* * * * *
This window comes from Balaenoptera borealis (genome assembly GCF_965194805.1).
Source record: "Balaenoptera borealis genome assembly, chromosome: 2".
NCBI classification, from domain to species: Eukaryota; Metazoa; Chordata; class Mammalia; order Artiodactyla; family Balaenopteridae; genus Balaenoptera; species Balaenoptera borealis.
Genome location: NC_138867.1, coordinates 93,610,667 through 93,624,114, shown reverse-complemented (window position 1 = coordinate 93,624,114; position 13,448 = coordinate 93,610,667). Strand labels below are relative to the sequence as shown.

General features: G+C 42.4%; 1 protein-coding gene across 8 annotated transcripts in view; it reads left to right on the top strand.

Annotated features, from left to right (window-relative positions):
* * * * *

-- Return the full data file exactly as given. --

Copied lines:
This window comes from Balaenoptera borealis (genome assembly GCF_965194805.1).
Source record: "Balaenoptera borealis genome assembly, chromosome: 2".
NCBI classification, from domain to species: Eukaryota; Metazoa; Chordata; class Mammalia; order Artiodactyla; family Balaenopteridae; genus Balaenoptera; species Balaenoptera borealis.
Genome location: NC_138867.1, coordinates 93,610,667 through 93,624,114, shown reverse-complemented (window position 1 = coordinate 93,624,114; position 13,448 = coordinate 93,610,667). Strand labels below are relative to the sequence as shown.

General features: G+C 42.4%; 1 protein-coding gene across 8 annotated transcripts in view; it reads left to right on the top strand.

Annotated features, from left to right (window-relative positions):